We are not enough; how to make the powerful act on climate change?
by Kornel Timar
How can we stop environmental degradation? Is it possible to reverse this man-made mess and preserve our planet for good? The answer to this, according to scientists, is a strong maybe. As the CEO of the World Bank said in 2018, we are the last generation to even have a chance. Sadly, it doesn’t seem like most people realise the scale of the trouble we are in. Or we just don’t care.
Let’s start with being honest: we, as individuals, especially in the developed world, are not doing enough. We take things like plastic bags, cheap gas cars or unlimited hot showers for granted. And once we take things for granted, it’s extremely difficult to raise awareness of the issued caused by them. This toxic comfort most of the developed world lives in is a huge part of the problem of climate change. There are many factors contributing to this phenomenon of overconsumption and – often innocent – careless behaviour. The root of which is the fact that we are used to it. And, as our basic instincts dictate, we act in our own best interest. We do whatever is cheaper or easier. And one isn’t necessarily enough to persuade us to change our actions. The best example of this is a discount for using reusable mugs. Despite the chance of saving money, many prioritise comfort. And in my opinion, this default – and quite frankly, selfish – desire for comfort over everything is by far the biggest reason why it’s so difficult to have meaningful actions on climate change. Not only on an individual level but also on the higher playing fields. Let me explain.
We can do a lot of things to reduce our carbon footprint. From driving our car less to taking shorter showers, the possibilities are endless. Even such a simple thing as eating fewer animal products could make a big difference. In fact, you can take a look here of how the types of food you eat increase your carbon footprint.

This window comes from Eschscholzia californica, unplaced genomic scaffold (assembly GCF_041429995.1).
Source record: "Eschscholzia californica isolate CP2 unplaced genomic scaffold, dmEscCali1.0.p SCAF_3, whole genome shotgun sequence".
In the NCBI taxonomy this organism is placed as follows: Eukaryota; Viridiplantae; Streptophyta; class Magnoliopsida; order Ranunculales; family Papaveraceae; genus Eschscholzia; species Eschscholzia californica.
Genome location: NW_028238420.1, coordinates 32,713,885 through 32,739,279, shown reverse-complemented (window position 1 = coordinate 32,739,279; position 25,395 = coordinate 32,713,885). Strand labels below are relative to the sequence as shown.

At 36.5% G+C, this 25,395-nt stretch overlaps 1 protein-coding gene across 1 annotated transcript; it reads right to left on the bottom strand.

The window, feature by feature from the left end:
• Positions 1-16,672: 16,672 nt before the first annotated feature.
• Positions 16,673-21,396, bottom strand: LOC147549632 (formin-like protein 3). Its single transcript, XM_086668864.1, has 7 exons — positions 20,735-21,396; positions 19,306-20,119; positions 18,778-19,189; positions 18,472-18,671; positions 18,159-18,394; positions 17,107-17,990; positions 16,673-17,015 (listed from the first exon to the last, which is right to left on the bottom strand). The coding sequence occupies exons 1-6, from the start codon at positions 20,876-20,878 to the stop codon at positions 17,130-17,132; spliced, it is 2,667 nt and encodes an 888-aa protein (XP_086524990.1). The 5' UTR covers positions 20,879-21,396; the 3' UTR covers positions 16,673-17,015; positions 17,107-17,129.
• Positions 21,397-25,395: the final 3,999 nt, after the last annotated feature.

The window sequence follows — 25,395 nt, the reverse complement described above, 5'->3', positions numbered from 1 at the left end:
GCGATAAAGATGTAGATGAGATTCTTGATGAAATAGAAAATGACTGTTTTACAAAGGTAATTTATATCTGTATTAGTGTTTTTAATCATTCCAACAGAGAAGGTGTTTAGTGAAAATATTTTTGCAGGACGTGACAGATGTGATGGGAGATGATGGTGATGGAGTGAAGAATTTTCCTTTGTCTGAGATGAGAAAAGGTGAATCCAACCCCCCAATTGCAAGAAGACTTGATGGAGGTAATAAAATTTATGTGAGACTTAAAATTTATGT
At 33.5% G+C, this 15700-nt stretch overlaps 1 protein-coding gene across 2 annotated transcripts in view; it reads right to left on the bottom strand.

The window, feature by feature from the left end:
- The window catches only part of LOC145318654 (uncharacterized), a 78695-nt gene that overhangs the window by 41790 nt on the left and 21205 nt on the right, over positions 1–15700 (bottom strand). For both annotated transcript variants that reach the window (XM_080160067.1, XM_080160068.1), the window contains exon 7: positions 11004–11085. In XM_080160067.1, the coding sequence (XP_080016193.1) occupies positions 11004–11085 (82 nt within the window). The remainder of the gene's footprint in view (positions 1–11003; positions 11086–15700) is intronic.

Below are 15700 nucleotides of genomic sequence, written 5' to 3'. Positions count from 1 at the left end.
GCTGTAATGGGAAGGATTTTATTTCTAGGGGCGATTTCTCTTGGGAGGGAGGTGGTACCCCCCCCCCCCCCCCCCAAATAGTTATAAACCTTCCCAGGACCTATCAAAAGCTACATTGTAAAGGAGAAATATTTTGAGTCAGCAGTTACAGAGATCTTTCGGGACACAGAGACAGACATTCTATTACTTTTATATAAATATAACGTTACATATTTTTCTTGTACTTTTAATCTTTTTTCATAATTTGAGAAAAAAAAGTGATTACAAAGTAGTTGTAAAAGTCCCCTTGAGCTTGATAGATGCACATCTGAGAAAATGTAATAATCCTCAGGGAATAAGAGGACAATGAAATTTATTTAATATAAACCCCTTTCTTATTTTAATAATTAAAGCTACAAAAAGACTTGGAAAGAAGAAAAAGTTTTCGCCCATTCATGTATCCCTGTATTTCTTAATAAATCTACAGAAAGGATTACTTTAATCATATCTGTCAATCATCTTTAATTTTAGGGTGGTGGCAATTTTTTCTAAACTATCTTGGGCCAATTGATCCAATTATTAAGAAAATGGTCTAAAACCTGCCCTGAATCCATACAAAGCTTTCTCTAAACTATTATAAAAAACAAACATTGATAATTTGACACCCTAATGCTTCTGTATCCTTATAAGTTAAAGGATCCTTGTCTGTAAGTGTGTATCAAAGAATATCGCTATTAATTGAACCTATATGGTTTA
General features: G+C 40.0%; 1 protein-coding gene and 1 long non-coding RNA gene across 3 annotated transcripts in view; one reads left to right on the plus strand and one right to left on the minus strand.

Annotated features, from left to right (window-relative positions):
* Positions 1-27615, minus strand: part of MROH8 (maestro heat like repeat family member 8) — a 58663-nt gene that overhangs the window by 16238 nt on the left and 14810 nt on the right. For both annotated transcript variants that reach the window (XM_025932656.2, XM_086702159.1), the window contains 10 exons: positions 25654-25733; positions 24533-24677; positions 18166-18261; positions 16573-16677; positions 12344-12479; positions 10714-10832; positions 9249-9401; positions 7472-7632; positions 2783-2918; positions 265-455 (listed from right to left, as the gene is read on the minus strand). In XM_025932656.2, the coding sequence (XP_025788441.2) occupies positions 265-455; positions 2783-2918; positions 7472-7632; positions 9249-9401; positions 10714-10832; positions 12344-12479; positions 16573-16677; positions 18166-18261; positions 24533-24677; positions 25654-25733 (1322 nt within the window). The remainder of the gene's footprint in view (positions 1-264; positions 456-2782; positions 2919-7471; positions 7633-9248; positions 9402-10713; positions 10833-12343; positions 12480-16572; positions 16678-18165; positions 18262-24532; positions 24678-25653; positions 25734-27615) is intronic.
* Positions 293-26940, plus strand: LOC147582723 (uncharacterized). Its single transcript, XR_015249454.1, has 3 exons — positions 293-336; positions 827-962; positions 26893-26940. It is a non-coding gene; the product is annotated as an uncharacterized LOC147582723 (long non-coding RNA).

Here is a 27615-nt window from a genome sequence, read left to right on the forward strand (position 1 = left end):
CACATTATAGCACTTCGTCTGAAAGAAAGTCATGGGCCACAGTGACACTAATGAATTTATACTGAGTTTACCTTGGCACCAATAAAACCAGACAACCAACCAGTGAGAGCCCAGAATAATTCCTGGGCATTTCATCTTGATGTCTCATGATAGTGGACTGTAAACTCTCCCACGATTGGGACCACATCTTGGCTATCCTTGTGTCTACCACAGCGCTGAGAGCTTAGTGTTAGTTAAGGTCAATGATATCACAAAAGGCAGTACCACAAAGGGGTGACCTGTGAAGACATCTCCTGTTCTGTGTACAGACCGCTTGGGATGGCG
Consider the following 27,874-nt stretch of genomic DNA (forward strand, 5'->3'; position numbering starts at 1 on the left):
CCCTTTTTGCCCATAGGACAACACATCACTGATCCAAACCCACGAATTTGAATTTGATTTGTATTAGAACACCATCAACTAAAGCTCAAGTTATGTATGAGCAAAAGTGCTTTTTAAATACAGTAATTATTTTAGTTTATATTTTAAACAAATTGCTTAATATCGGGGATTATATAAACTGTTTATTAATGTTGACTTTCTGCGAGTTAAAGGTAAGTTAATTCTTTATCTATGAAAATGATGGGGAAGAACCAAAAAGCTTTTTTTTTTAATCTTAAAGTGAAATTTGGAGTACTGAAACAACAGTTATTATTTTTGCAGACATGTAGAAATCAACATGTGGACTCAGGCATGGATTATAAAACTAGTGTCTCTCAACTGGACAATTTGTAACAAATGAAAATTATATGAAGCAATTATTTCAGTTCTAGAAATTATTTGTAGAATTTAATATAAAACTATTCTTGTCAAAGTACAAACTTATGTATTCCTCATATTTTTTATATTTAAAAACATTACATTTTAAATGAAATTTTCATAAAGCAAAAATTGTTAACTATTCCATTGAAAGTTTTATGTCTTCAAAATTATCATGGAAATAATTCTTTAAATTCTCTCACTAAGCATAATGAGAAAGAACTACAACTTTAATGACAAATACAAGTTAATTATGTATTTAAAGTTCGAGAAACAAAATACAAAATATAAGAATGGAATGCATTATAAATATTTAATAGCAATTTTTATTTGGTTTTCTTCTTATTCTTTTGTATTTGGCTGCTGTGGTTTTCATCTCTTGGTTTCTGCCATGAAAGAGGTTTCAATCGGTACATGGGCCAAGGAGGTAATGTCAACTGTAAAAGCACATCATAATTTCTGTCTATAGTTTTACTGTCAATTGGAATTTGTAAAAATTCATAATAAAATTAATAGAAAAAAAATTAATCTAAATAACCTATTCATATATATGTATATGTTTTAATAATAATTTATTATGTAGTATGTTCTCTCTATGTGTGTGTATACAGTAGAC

However, even if on an individual level we took some action, it probably wouldn’t be sufficient to stop global warming.
The idea of the treadmill of production explains a lot about the way economies interact with the environment. It entails how economic expansion is thought to be the answer to essentially all of society’s problems. The profit-maximising philosophy of firms has been the norm for the past 70 years, and it’s hurting the planet badly. Since individuals buy what’s the cheapest and use what’s the easiest, it is the firms’ responsibility to produce in a way, that the environmentally friendly and the cheapest options correspond. However, this is yet to happen, as ‘green’ companies struggle from competition by fossil-fuel companies receiving $ billions of government subsidies. And this profit-fuelled, short-term thinking amongst the most powerful is unfortunately very widespread – and is extremely difficult to tackle. And as we head into the 12 years we have to save planet Earth, it is even more worrying how the unawareness and greed of the wealthiest on earth push the planet towards environmental destruction, with the average person having very little room to make a positive impact.
It is pretty clear how most of those in power only care about profit. This leaves us with one option to persuade them: make them lose money. If we can provide a better investment alternative, they will change businesses because they chase profits.
First, this needs to happen on an institutional level, which means large divestments away from fossil fuels – which the world’s largest sovereign wealth fund in Norway is already doing. This already seems to be creating an impact around the world, it would just need governments to follow actions.
And what this could result in in the long term is the change of individual behaviour due to change in prices. As fossil-fuel companies have less and less investment, they have to raise prices in order to retain profits – which will eventually end in consumers turning to other, cheaper alternatives.
One thing we can say for certain is that the current mindset of endless economic expansion over whatever cost needs immediate and drastic change. Researchers say this change will require unprecedented global cooperation, as this issue simply cannot be contained within nations.
And while it is difficult to remain hopeful, there are some positive signs for humanity to survive at least this century.